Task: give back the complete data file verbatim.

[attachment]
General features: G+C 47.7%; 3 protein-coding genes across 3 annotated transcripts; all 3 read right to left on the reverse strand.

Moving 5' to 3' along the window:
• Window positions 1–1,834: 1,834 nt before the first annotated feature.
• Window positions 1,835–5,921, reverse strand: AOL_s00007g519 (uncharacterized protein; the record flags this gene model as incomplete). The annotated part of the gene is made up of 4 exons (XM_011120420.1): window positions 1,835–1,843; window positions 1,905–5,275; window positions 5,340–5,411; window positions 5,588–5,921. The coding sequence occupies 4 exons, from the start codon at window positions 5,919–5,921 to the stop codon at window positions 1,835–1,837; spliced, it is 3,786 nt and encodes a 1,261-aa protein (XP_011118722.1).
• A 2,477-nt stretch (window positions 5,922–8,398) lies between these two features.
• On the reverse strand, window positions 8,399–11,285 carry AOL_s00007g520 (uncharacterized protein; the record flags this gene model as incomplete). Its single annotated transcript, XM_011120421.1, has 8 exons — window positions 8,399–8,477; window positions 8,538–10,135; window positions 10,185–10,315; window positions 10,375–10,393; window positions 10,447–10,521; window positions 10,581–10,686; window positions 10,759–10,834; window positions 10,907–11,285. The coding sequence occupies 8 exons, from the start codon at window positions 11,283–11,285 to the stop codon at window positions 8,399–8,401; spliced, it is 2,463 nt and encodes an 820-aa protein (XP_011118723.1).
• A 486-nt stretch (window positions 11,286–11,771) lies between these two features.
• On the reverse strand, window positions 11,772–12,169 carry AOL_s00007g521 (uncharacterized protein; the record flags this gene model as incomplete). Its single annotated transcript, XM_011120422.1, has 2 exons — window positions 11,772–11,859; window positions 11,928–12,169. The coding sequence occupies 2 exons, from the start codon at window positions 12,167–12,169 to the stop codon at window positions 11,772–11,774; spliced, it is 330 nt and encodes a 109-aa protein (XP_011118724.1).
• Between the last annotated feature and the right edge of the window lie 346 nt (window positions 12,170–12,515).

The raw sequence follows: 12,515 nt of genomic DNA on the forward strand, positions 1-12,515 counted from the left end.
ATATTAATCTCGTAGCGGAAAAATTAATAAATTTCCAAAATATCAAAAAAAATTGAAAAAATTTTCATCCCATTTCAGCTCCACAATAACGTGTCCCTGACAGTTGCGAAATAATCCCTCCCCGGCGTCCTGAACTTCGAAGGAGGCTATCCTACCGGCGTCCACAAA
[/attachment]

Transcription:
General features: G+C 47.7%; 3 protein-coding genes across 3 annotated transcripts; all 3 read right to left on the reverse strand.

Moving 5' to 3' along the window:
• Window positions 1–1,834: 1,834 nt before the first annotated feature.
• Window positions 1,835–5,921, reverse strand: AOL_s00007g519 (uncharacterized protein; the record flags this gene model as incomplete). The annotated part of the gene is made up of 4 exons (XM_011120420.1): window positions 1,835–1,843; window positions 1,905–5,275; window positions 5,340–5,411; window positions 5,588–5,921. The coding sequence occupies 4 exons, from the start codon at window positions 5,919–5,921 to the stop codon at window positions 1,835–1,837; spliced, it is 3,786 nt and encodes a 1,261-aa protein (XP_011118722.1).
• A 2,477-nt stretch (window positions 5,922–8,398) lies between these two features.
• On the reverse strand, window positions 8,399–11,285 carry AOL_s00007g520 (uncharacterized protein; the record flags this gene model as incomplete). Its single annotated transcript, XM_011120421.1, has 8 exons — window positions 8,399–8,477; window positions 8,538–10,135; window positions 10,185–10,315; window positions 10,375–10,393; window positions 10,447–10,521; window positions 10,581–10,686; window positions 10,759–10,834; window positions 10,907–11,285. The coding sequence occupies 8 exons, from the start codon at window positions 11,283–11,285 to the stop codon at window positions 8,399–8,401; spliced, it is 2,463 nt and encodes an 820-aa protein (XP_011118723.1).
• A 486-nt stretch (window positions 11,286–11,771) lies between these two features.
• On the reverse strand, window positions 11,772–12,169 carry AOL_s00007g521 (uncharacterized protein; the record flags this gene model as incomplete). Its single annotated transcript, XM_011120422.1, has 2 exons — window positions 11,772–11,859; window positions 11,928–12,169. The coding sequence occupies 2 exons, from the start codon at window positions 12,167–12,169 to the stop codon at window positions 11,772–11,774; spliced, it is 330 nt and encodes a 109-aa protein (XP_011118724.1).
• Between the last annotated feature and the right edge of the window lie 346 nt (window positions 12,170–12,515).

The raw sequence follows: 12,515 nt of genomic DNA on the forward strand, positions 1-12,515 counted from the left end.
ATATTAATCTCGTAGCGGAAAAATTAATAAATTTCCAAAATATCAAAAAAAATTGAAAAAATTTTCATCCCATTTCAGCTCCACAATAACGTGTCCCTGACAGTTGCGAAATAATCCCTCCCCGGCGTCCTGAACTTCGAAGGAGGCTATCCTACCGGCGTCCACAAA